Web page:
There was a lot to see at the Consumer Electronics Show this past week. And some of it was worthwhile! Walking across the floor, I found myself drawn towards trivialities — the dead ends of the technological, taxonomical chart — than the true innovations or marketable ideas. Capitalism is fine and progress is great, but beautifully executed silly ideas are glorious.

Here are things that happened in Vegas that will likely stay in Vegas, but that you should know about to better appreciate the joys of the human/transhuman experience.


You want to sing Led Zeppelin songs like a robot? They have a function for that. Want to be a church choir? A chipmunk? A death metal singer? Fine. No Problem. Singtrix, a new kind of karaoke technology, can let you do all of that and more. I can honestly say I did not expect to be greeting people with the voice of Barry White at some point in my life, but hey — that’s Vegas, baby.

How does Singtrix work? Fuck if I know! A recurring problem at CES is that a lot of the people heading up these booths are salespeople — not tech developers. Ask them how something is able to do what it does, and you’ll get a shrug. Say the word “monetize,” however, and they’ll dance. It’s adorable.

BeamPro’s Telepresence Army

BeamPro's telepresence bots come in regular and in 'Paul Bunyan'

Oh, how about that one time I walked through BeamPro’s booth and was immediately preyed upon by an army of a dozen or so telepresence bots — including one that was 50 feet tall? I mean, sure, everyone was friendly and easy to talk to, but if I don’t like people in real life, what could possibly make me like them better if they’re an LCD screen on wheels??

Intel’s Sandbox Tanks

Intel, for good reasons, had built a village to show off all of the company’s different emerging products and technologies. Over in a tiny nook by the side, was a box full of sand flanked by a couple of buttons and joysticks on both ends. I asked the Intel dude standing by what this was, and things escalated quickly.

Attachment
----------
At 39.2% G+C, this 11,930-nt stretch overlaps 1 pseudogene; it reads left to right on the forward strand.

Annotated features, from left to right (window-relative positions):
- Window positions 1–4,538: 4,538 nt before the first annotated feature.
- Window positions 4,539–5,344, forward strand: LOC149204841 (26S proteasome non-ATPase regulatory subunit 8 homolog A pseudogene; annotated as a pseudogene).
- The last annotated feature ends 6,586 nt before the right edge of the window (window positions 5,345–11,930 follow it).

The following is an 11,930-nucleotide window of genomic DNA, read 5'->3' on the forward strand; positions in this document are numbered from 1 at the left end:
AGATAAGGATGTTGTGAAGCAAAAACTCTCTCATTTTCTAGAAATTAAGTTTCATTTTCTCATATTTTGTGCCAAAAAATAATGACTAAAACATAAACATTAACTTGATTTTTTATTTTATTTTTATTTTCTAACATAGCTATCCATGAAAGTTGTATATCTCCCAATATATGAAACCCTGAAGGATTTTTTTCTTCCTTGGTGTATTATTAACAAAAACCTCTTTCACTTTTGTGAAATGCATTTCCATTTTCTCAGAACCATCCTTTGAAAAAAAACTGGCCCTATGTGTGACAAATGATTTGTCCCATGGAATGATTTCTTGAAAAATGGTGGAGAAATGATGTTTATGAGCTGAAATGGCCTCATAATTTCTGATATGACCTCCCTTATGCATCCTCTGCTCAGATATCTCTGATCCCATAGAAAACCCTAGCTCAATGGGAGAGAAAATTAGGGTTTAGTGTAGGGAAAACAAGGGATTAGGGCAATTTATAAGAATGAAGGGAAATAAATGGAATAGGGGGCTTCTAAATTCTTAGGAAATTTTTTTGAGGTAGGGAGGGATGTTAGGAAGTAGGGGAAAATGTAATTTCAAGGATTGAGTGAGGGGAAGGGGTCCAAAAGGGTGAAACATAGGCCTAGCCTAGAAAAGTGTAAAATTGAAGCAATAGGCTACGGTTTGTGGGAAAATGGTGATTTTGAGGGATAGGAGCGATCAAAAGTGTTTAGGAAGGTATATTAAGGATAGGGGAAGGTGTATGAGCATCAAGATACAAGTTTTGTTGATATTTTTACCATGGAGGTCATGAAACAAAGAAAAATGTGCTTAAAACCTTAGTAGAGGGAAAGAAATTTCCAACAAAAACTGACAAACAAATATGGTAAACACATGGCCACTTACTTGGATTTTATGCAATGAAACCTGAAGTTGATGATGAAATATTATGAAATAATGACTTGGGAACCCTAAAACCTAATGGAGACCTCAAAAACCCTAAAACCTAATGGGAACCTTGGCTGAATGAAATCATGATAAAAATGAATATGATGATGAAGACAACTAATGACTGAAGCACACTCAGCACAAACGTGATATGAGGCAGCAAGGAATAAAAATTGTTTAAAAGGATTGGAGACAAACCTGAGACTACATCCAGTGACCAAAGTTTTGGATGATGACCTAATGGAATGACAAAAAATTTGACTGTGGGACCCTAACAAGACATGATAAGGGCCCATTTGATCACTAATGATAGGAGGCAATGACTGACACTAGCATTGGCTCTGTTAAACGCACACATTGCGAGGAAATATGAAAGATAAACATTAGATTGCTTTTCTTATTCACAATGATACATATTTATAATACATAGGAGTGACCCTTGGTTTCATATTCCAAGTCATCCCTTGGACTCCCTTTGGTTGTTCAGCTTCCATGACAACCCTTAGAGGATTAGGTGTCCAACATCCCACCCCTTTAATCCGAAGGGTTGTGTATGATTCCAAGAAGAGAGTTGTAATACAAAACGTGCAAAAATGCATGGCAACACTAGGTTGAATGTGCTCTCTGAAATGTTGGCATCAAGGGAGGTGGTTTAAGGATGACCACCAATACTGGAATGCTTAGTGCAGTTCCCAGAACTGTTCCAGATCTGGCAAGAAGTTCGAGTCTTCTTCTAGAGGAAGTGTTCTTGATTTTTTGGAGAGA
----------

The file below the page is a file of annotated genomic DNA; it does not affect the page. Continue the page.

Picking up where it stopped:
Turns out, the contraption was a game designed by sensory gaming technology Torch. Using Intel’s RealSense camera, the game creates a topographical map based on the shape of the sand — including peaks, valleys, and other physical characteristics. And players get to push the sand around themselves and decide what they want to see for themselves.

The map is made instantly, and the game begins with a projection overplayed on top of the sand. With the joysticks and buttons, you move around a miniature tank and shoot at your opponent. Each player can use the terrain to put themselves in a better position to strike — or avoid their opponents firepower.

A second game requires you to search for mines and destroy them. How? Dig into the sand with your hands, find the blinking lights of destruction, and fire away.

The Intel guy kicked my ass two games straight. Still fun, though.

Postal Service Tetris

The U.S. Post Office was at CES, presumably because you’ve got to do something. And for some reason, they had some strange puzzle game where players had to stack boxes on top of one-another as they fell down from top to bottom. Pretty neat to watch, but I do question how much taxpayer money went into this…

*Correction: The USPS informs me that it actually receives zero tax dollars for its operations. #TheMoreYouKnow.*

The U.S. Postal Service, at CES.

Is this U.S. Postal Service suddenly becoming cool? Are they trying too hard? Will mail ever becoming trendy again? These are questions that need answering.

Intel’s VR Drawing App

Although Oculus Rift is looking towards gaming as its biggest selling point, that hasn’t stopped a lot of companies from thinking about the potential of VR in more creative ways. Intel is one of them. At the entrance of their booth, attendees were greeted with a drawing app that lets you create some wicked cool artworks in a 3D space.

(Ignore how horrible the dude in the video is at drawing things.)

Corning’s Smart Glass